Does Protein Powder Actually Work? Here’s What You Need To Know…
If you walk into any supplement store or talk to a fellow gym goer about building muscle and bulking up one of the first topics of conversation will be protein powder, guaranteed.
Does Protein Powder Work?
Is it surrounded by hype or do these guys that are shovelling back 5 scoops a day know something that we don’t?
In short my answer to the question “Does protein powder work?” is both a yes and no, here’s why:
Protein powder assists in hitting your macronutrient goals
At the end of the day in terms of your body composition i.e. the way you look (not to be confused with how you feel or your health) a calorie is a calorie and a gram of protein is a gram of protein.
Your body does not know nor does it care whether this protein source was from whey protein powder, beef mince or any other food you can think of.
Your body will respond the same way to 30 grams of protein from a protein shake as it does from 30 grams of protein that was derived from a chicken breast.
Protein powder is more cost effective than eating food containing protein
Good food is expensive – buying chicken breasts, cuts of steak, turkey breast, lean mince etc. is very expensive, eating takeaway is extremely cheap however won’t get us to where we want to be as the macronutrient profile of this kind of food is terrible (low protein, high carbs, high bad fats).
Protein powder on the other hand is quite cheap – in terms of cost per gram you will find that protein powder is more cost affective than whole foods if we’re only concerned about protein content.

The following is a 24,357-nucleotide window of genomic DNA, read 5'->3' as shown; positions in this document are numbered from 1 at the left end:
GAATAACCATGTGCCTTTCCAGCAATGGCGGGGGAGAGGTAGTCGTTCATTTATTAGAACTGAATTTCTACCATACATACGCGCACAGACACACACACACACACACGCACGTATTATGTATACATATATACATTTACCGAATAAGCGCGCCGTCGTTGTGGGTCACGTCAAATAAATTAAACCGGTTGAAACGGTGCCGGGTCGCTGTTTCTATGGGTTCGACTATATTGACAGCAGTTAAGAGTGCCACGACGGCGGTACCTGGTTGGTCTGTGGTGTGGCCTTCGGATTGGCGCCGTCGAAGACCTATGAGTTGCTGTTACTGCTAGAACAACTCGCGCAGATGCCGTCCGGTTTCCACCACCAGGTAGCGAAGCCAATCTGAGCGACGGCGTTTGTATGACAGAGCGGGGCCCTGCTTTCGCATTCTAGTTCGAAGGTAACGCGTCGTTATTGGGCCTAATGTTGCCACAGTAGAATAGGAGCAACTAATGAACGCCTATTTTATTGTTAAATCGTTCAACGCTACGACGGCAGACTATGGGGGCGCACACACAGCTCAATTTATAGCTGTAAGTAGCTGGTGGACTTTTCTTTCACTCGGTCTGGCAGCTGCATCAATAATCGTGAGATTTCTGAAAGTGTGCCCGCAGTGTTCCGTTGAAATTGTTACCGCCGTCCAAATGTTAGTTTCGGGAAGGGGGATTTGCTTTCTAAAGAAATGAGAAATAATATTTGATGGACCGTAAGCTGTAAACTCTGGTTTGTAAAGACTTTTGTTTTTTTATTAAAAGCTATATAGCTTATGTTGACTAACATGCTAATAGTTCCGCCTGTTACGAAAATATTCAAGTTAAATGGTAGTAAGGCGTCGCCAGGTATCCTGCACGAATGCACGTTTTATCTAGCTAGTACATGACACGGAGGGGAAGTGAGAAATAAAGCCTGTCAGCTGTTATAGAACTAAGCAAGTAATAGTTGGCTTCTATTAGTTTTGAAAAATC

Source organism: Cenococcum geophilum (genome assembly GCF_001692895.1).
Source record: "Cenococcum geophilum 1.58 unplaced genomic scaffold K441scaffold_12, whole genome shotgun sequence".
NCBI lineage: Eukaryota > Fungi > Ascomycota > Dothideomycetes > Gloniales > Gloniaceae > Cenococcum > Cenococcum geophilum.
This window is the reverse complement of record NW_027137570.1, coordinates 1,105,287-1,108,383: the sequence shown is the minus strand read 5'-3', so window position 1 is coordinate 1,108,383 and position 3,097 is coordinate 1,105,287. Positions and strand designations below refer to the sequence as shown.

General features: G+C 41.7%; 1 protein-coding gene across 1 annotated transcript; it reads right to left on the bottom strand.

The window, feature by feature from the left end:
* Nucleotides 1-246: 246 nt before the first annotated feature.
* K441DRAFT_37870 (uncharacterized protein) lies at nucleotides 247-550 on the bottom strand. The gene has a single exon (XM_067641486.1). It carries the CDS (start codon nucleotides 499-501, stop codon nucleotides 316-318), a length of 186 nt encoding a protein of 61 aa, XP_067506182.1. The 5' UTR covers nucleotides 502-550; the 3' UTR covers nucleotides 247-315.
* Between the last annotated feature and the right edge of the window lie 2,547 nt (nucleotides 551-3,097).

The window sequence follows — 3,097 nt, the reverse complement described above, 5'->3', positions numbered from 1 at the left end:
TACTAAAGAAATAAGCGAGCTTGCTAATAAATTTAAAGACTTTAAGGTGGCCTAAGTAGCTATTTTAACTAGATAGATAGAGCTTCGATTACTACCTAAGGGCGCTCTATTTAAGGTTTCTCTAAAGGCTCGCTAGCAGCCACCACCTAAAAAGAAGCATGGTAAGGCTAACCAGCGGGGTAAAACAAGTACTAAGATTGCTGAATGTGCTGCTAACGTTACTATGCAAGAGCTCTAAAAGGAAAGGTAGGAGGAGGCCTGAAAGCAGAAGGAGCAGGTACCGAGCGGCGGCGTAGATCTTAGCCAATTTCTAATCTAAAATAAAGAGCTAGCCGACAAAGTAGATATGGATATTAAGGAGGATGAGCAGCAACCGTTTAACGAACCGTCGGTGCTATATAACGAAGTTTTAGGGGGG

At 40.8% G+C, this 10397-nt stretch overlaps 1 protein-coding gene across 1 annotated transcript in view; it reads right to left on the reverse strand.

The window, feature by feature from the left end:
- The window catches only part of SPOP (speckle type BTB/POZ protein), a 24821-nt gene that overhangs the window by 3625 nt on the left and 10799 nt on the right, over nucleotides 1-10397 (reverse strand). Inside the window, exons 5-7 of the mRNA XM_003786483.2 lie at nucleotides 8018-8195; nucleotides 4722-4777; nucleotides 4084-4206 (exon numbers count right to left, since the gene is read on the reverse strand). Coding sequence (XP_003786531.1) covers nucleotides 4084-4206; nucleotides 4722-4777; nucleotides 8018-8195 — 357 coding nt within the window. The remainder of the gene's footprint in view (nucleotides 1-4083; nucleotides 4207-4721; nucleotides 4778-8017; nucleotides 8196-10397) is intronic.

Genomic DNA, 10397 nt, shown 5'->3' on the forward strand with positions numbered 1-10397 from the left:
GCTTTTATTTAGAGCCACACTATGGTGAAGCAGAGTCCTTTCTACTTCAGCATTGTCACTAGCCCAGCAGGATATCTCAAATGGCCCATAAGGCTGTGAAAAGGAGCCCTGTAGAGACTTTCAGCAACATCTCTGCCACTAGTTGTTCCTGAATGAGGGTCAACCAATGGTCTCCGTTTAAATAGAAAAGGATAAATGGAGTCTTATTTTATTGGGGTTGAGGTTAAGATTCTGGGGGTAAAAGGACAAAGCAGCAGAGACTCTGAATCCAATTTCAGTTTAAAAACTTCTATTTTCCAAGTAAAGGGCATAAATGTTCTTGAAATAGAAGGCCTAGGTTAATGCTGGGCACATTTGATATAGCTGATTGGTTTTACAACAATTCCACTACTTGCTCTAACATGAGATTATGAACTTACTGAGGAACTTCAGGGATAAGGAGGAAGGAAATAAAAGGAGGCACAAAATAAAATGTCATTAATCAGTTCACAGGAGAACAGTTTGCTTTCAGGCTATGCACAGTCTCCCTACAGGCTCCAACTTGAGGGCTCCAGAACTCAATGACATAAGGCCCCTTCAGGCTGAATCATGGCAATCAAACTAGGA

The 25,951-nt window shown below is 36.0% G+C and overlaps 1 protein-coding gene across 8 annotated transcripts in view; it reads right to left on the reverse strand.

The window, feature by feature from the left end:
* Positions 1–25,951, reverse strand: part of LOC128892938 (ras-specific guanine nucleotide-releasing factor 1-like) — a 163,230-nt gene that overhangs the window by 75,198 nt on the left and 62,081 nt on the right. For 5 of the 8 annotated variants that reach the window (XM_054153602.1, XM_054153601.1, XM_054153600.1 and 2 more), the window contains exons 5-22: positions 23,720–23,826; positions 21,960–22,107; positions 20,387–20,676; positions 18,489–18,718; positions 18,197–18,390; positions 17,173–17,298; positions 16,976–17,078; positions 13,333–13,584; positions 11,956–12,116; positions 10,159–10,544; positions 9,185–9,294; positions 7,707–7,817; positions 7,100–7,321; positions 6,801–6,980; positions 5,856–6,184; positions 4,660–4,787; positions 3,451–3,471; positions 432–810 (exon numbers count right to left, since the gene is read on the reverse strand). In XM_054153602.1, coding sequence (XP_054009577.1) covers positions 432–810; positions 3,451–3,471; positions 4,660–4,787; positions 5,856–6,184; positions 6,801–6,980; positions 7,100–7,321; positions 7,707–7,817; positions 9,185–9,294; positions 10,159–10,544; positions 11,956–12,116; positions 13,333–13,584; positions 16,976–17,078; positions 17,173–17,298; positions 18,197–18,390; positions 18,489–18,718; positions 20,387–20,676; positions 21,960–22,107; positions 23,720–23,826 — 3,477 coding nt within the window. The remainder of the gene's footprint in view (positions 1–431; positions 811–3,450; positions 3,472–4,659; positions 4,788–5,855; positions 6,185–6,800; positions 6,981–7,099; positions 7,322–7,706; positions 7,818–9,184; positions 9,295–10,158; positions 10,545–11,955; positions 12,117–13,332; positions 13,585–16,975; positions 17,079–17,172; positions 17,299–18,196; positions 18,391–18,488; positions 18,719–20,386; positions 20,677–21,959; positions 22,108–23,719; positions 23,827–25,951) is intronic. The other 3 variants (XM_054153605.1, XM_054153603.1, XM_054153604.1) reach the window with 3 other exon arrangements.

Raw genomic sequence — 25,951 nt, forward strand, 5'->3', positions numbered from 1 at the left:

Supplements are expensive if you’re buying into the hype – but a plain, good quality whey protein concentrate that wasn’t manufactured and marketed by one of the major players in the sports supplement monopoly won’t set you back much at all.
Protein powder is convenient
Getting in your meals can be time consuming and downright inconvenient at times.
Can you eat a steak while you’re driving to the office? No. You can down a protein shake with ease though.
Protein powder requires no preparation at all – all you require is the powder itself, a shaker and your choice of beverage (I opt for water however if you’re a skinny guy I recommend you mix your protein powder in with full cream milk to get as many calories as possible).
Protein powder does not replace proper food
Protein powder is a supplement. As the name suggests the purpose of a supplement is to be supplementary to an already solid diet (consisting of protein in the form of whole foods).
Under no circumstance should your diet consist only of protein shakes.
Protein powder does not contain nutrients
As mentioned above – protein powder is a supplement, not a food.
Healthy foods are packed full of vitamins and minerals (micronutrients) that your body requires to function – protein powders do not contain these nutrients (such as iron, zinc etc.)
Protein powder often contains artificial colours, flavours and sweeteners